Junior Master Gardener? Programs in Rural Guatemala: A Model for International Youth Development Programs
Mcgucken, Anna Mae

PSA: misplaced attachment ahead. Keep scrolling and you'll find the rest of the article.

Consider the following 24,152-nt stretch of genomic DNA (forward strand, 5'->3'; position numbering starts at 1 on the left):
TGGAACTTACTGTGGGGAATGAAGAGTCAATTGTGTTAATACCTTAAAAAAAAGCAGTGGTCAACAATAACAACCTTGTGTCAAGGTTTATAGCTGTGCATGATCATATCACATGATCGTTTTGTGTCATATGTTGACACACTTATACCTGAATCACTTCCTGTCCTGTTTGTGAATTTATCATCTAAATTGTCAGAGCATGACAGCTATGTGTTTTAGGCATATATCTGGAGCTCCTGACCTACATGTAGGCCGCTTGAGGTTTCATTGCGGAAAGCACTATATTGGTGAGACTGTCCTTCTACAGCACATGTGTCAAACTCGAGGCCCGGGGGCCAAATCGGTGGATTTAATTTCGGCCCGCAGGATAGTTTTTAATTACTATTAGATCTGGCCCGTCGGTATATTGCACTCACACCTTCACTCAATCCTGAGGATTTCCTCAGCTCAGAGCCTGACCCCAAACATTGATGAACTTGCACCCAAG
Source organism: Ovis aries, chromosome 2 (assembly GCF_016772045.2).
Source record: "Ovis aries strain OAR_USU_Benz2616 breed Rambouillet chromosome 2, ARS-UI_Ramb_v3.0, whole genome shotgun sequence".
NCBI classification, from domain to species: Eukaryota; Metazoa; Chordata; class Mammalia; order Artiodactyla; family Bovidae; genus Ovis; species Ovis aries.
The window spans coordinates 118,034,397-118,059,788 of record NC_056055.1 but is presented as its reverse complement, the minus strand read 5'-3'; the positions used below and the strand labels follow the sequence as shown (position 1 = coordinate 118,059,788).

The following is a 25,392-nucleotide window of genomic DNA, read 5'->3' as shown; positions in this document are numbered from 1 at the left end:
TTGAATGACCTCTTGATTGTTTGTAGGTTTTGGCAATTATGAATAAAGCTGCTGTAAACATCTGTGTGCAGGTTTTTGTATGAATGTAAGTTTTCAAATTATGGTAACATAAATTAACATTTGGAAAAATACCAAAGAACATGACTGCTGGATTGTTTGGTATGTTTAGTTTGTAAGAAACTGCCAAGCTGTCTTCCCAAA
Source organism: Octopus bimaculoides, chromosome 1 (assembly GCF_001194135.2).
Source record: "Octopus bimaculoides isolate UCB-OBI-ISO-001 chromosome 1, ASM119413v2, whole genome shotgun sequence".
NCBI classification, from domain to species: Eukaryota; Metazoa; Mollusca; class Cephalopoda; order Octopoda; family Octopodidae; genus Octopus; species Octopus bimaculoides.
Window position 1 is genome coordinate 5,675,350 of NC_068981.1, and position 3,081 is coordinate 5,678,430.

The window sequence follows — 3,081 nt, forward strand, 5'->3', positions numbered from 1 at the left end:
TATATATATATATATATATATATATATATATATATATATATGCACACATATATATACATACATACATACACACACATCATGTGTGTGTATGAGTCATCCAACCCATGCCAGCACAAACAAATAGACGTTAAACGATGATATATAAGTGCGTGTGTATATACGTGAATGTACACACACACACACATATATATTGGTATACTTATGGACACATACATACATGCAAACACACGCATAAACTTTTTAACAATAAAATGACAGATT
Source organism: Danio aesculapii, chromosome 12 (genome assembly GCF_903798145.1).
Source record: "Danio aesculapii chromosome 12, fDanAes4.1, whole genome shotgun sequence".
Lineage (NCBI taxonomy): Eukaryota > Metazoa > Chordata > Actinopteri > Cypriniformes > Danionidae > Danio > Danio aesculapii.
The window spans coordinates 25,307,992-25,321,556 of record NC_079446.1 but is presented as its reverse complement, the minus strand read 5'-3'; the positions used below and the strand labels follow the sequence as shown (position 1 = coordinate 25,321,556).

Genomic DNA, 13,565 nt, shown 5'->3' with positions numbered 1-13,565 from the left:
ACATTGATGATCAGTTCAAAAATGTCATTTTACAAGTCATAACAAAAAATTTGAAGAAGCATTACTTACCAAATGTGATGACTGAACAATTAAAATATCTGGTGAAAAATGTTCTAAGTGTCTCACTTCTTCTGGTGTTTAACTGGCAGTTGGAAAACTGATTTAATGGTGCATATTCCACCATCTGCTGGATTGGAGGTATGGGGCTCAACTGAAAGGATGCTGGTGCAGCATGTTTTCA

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This study examined the impact of selected Junior Master Gardeners (JMG) lessons on students? science knowledge gain, science attitudes, and life skill development. During summer 2013, sixth grade students (N = 84) and teachers (N = 11) from two rural schools in Guatemala participated in six weeks of JMG lessons. Students completed pre-and post- science knowledge tests, and pre-and post- science attitude and life skills surveys. Teachers completed surveys to evaluate their perceptions of JMG lessons and perceived impacts those lessons had on students? science learning and attitudes, and development of life skills. Results showed that students? science knowledge significantly increased as a result of their participation in JMG lessons. No change in attitude toward science was observed in the student data; however, data from teachers? surveys indicated that teachers perceived JMG lessons were important in stimulating students? desires to learn science and in increasing students? interests in science. No significant change in students? perceptions of life skills development was observed; data from teachers? surveys indicated they perceived JMG lessons were important in helping students develop life skills such as communications and leadership. The lack of significant change in students? science attitudes and life skills development may be attributed to low internal reliability scores for both scales. Many previous studies conducted in the U.S. indicate that participation in 4-H, JMG, and other agricultural education activities facilitates changes in attitudes toward science and life skill development. Future studies should address instrument reliability issues to improve research in this field or rely more heavily on teacher evaluation of JMG programs since research suggests that adults are better able to assess changes in attitudes and skills than youth. Overall, this study suggests that there is great potential for the use of JMG programs in developing countries. Because of their impact on science education, science attitude, and life skills development, JMG programs should be accepted as viable tools for international development projects working toward a stronger, more educated, and more capable youth population in developing countries. Both science knowledge and life skills development are closely tied with economic prosperity and successful livelihoods so by giving youth these skills, JMG is preparing them for a better future. Before incorporating JMG into development projects, more time should be invested in adapting JMG lessons and activities to a rural Guatemalan context to maximize learning and ease of adoption.